As thousands of residents, businesses, and scores of Broadway shows went dark this weekend across New York City's Upper West Side due to a massive power outage, telecommunications were crucial to support the emergency response system. Standards, which remain a cornerstone of emergency communications, help assure that responders can depend on the compatibility, functionality, and usability of telecommunications systems during outages and other emergencies.
At the peak of the Manhattan blackout on the evening of July 13, 2019, a reported 72,000 customers lost power due to an equipment failure in the electrical equipment system. The P25 suite of standards provides a foundation for interoperable, digital, two-way wireless communications for public safety and emergency responders, such as those facing alarge-scale blackout. Also known as the TIA-102 series of standards for land mobile radio communications, the suite of American National Standards was developed by the Telecommunications Industry Association (TIA), an ANSI member and accredited standards developer.
Certain existing emergency communications systems also rely on a number of standards developed by members of the American National Standards Institute (ANSI), with guidelines for locating where emergency calls originate to location accuracy for specific settings, such as railroads. Some examples include:
Advancements in Telecommunications for Emergency Response Systems, Supported by Standards
Looking ahead, the United States is preparing for the future of emergency communications with a project called Next Generation 911 (NG911). This system will replace the current system with a new base technology that uses different software and database control mechanisms. NG911 will have increased capabilities such as non-voice messaging, photo and video transmission, and interoperability to transfer calls and data with other emergency and public safety entities in addition to 911 emergency call centers.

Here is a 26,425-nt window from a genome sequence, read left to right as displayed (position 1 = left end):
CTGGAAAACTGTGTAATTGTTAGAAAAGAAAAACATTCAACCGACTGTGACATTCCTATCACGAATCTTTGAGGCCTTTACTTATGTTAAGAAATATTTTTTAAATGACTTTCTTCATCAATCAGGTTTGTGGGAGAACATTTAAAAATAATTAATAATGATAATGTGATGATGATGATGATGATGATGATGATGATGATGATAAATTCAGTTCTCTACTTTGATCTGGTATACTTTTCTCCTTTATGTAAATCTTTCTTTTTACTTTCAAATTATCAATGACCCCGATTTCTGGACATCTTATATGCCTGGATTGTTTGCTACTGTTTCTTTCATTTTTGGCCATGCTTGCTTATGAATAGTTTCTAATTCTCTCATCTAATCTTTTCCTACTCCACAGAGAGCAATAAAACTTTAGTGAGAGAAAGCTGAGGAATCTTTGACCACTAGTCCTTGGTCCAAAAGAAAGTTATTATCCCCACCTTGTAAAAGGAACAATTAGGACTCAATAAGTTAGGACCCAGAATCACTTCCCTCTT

Beyond 911 services, advancements in emergency communications solutions are being incorporated in building codes. A new standard developed by ANSI member and audited designator Underwriters Laboratories (UL) guides in-building two-way communication enhancement systems. As many common building materials like concrete, glass, and sheetrock can impede communication signals for the two-way radios used by emergency responders. An Auxiliary Radio Communication System (ARCS) can be installed that includes a Distributed Antenna System (DAS) within the building, allowing response personnel at any location in the building to be within transmission range and have a clear method to communicate vital information. UL 2524, Standard for In-Building 2-Way Emergency Radio Communication Enhancement Systems, is expected to be added to a future edition of the International Fire Code of the International Code Council (ICC), and jurisdictions in states across the country have mandated certification to the standard for new public safety systems.
As telecommunications technology evolves, standards will continue to support changing emergency communications services that offer assistance and protection to people across the country and throughout the world.